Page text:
So that’s what I bought.
My original plan was to cook it absolutely plain, over steam or in salted water, as I would have cooked a wedge of cabbage. But my tendency to tinker got the better of me, and I started to think about alternatives. I ran through the flavors associated with a corned beef dinner and stopped at American-style mustard, which often contains turmeric, more for color than anything else. But turmeric does indeed have an earthy, slightly bitter flavor that I’m fond of, and it is often used in Indian vegetable cooking, including in cabbage dishes — as is mustard seed.
This all began to make sense. Now, I didn’t want to make a plate of broccoli rabe that would scream “India,” so I avoided flavors like ginger and ghee (clarified butter). For a nice (1 1/3-pound) bunch of youngish broccoli rabe, I melted a tablespoon of unsalted butter in a deep sauté pan over medium heat, then added a tablespoon of whole brown mustard seeds and heated them until they began to emit their spicy aroma. I proceeded to pile in the broccoli rabe, cut into two-inch lengths and still damp from a thorough washing, and added a 1/3 cup of water into which I had stirred a teaspoon of ground turmeric.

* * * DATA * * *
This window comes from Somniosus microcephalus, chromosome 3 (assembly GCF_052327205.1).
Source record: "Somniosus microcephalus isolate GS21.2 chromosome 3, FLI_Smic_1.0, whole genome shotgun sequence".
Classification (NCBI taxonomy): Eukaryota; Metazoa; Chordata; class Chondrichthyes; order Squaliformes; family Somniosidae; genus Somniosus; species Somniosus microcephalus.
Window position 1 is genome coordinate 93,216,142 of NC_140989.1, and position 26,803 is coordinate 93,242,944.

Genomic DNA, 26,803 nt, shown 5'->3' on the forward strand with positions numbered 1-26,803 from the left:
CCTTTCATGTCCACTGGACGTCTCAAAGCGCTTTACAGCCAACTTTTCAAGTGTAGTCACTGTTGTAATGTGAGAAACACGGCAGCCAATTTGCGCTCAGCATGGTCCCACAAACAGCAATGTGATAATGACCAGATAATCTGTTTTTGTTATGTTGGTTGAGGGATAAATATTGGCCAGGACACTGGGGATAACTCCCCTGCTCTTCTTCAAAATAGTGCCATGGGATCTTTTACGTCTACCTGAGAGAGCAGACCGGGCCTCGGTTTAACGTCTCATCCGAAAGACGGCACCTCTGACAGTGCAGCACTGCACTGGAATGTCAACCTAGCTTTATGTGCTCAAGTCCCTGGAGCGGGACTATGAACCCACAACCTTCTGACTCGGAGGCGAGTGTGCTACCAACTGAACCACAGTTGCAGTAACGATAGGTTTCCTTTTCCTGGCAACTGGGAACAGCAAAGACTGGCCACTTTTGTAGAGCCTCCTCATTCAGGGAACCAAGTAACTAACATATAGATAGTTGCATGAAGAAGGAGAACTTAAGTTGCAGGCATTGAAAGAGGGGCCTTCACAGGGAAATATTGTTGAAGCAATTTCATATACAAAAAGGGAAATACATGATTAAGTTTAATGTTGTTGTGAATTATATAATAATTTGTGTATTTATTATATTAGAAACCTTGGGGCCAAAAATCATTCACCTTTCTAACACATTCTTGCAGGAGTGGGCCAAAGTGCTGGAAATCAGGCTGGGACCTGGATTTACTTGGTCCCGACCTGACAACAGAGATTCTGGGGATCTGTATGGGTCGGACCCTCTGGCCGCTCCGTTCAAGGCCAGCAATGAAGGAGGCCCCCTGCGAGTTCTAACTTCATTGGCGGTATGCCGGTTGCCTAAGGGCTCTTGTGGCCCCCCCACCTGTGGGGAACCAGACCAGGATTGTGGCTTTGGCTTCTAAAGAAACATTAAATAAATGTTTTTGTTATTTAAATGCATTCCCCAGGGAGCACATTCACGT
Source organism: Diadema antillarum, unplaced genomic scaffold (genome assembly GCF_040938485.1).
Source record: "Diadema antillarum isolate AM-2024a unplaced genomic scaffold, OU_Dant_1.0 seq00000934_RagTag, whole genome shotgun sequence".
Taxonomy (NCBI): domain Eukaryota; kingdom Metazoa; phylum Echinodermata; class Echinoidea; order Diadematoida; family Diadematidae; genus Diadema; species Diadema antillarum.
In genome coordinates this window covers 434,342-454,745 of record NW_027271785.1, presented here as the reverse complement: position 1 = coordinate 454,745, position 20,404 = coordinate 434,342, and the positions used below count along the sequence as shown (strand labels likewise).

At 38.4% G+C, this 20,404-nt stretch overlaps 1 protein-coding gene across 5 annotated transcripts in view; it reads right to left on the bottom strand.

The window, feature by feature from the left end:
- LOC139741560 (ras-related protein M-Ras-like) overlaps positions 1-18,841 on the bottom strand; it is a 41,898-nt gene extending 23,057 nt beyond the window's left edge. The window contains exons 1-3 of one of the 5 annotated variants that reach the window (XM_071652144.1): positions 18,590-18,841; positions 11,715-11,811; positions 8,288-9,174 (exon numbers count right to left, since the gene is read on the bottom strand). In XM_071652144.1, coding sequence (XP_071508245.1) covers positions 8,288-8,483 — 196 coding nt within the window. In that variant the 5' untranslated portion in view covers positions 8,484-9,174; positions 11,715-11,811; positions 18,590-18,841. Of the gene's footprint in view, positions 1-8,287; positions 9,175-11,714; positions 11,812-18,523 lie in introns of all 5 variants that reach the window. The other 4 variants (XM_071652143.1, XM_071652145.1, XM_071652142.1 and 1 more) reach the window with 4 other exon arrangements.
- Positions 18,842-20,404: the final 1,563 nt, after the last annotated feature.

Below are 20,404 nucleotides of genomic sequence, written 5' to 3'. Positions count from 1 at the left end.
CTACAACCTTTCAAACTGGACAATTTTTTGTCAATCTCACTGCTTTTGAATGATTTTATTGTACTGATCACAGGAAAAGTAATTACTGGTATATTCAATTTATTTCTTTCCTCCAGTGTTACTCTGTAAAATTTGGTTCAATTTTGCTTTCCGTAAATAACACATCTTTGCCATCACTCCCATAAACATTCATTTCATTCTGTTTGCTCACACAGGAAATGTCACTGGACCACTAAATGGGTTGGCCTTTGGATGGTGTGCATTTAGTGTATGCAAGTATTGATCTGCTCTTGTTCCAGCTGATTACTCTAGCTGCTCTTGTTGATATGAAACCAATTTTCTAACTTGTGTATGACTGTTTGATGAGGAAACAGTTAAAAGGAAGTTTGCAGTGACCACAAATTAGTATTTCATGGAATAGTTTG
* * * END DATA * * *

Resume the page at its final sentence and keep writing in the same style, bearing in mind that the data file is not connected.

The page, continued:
I seasoned with salt (no pepper), raised the heat to medium-high and covered the pan until the greens had shrunk enough to stir them (with tongs), then continued to cook, still covered, until they were fairly tender. I removed the lid and let more of the liquid boil off, by which time the broccoli rabe was as tender as I wanted it. You will cook yours as you like, of course. I removed the vegetable to a serving dish, then continued to reduce the liquid in the pan until just a few tablespoons remained; I spooned this over the greens.
Served with the corned beef and steamed potatoes, these mustard-seed-tinged greens were not just a stand-in for the usual cabbage; they added an element all their own. They tasted zippy, and the simple spicing did not mask the broccoli rabe’s mild bitterness (and the cooked mustard seeds were fun to pop between our teeth). A similar approach would work well with many other leafy greens, too.